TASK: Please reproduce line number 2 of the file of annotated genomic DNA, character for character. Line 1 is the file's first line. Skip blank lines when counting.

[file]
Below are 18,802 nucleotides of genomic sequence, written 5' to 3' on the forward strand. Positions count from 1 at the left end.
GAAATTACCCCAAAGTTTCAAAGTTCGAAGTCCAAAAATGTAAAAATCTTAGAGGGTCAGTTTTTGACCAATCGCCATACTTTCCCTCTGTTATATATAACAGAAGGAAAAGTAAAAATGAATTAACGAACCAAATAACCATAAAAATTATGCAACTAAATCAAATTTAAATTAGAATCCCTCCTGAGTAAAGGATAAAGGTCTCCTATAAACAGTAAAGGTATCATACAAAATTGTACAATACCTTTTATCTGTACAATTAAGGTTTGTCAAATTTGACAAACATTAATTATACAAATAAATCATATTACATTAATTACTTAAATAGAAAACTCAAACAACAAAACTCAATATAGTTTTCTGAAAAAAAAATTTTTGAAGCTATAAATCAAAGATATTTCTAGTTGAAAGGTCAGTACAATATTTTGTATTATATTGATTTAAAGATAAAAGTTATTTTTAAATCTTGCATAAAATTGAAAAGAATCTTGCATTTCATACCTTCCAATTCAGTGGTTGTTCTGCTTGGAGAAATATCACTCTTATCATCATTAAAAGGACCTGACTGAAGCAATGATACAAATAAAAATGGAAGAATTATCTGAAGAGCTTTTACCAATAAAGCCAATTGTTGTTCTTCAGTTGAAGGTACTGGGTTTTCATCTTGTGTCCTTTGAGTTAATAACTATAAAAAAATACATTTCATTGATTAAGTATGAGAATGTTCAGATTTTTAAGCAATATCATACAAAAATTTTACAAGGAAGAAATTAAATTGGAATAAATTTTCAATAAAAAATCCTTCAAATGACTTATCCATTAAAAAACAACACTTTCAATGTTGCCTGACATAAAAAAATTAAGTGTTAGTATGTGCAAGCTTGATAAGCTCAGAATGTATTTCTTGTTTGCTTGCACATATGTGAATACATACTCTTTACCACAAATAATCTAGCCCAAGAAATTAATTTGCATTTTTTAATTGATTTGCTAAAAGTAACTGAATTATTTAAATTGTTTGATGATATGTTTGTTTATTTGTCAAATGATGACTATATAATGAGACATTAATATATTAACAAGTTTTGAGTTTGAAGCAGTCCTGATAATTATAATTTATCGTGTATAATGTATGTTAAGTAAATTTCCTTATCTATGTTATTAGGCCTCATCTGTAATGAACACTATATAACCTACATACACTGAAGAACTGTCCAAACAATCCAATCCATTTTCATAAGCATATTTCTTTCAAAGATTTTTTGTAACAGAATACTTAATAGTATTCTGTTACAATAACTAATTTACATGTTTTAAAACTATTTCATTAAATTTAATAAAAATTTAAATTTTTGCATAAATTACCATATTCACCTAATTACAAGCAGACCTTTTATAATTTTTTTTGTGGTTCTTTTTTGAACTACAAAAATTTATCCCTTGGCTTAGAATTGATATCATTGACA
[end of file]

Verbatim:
GAAATTACCCCAAAGTTTCAAAGTTCGAAGTCCAAAAATGTAAAAATCTTAGAGGGTCAGTTTTTGACCAATCGCCATACTTTCCCTCTGTTATATATAACAGAAGGAAAAGTAAAAATGAATTAACGAACCAAATAACCATAAAAATTATGCAACTAAATCAAATTTAAATTAGAATCCCTCCTGAGTAAAGGATAAAGGTCTCCTATAAACAGTAAAGGTATCATACAAAATTGTACAATACCTTTTATCTGTACAATTAAGGTTTGTCAAATTTGACAAACATTAATTATACAAATAAATCATATTACATTAATTACTTAAATAGAAAACTCAAACAACAAAACTCAATATAGTTTTCTGAAAAAAAAATTTTTGAAGCTATAAATCAAAGATATTTCTAGTTGAAAGGTCAGTACAATATTTTGTATTATATTGATTTAAAGATAAAAGTTATTTTTAAATCTTGCATAAAATTGAAAAGAATCTTGCATTTCATACCTTCCAATTCAGTGGTTGTTCTGCTTGGAGAAATATCACTCTTATCATCATTAAAAGGACCTGACTGAAGCAATGATACAAATAAAAATGGAAGAATTATCTGAAGAGCTTTTACCAATAAAGCCAATTGTTGTTCTTCAGTTGAAGGTACTGGGTTTTCATCTTGTGTCCTTTGAGTTAATAACTATAAAAAAATACATTTCATTGATTAAGTATGAGAATGTTCAGATTTTTAAGCAATATCATACAAAAATTTTACAAGGAAGAAATTAAATTGGAATAAATTTTCAATAAAAAATCCTTCAAATGACTTATCCATTAAAAAACAACACTTTCAATGTTGCCTGACATAAAAAAATTAAGTGTTAGTATGTGCAAGCTTGATAAGCTCAGAATGTATTTCTTGTTTGCTTGCACATATGTGAATACATACTCTTTACCACAAATAATCTAGCCCAAGAAATTAATTTGCATTTTTTAATTGATTTGCTAAAAGTAACTGAATTATTTAAATTGTTTGATGATATGTTTGTTTATTTGTCAAATGATGACTATATAATGAGACATTAATATATTAACAAGTTTTGAGTTTGAAGCAGTCCTGATAATTATAATTTATCGTGTATAATGTATGTTAAGTAAATTTCCTTATCTATGTTATTAGGCCTCATCTGTAATGAACACTATATAACCTACATACACTGAAGAACTGTCCAAACAATCCAATCCATTTTCATAAGCATATTTCTTTCAAAGATTTTTTGTAACAGAATACTTAATAGTATTCTGTTACAATAACTAATTTACATGTTTTAAAACTATTTCATTAAATTTAATAAAAATTTAAATTTTTGCATAAATTACCATATTCACCTAATTACAAGCAGACCTTTTATAATTTTTTTTGTGGTTCTTTTTTGAACTACAAAAATTTATCCCTTGGCTTAGAATTGATATCATTGACA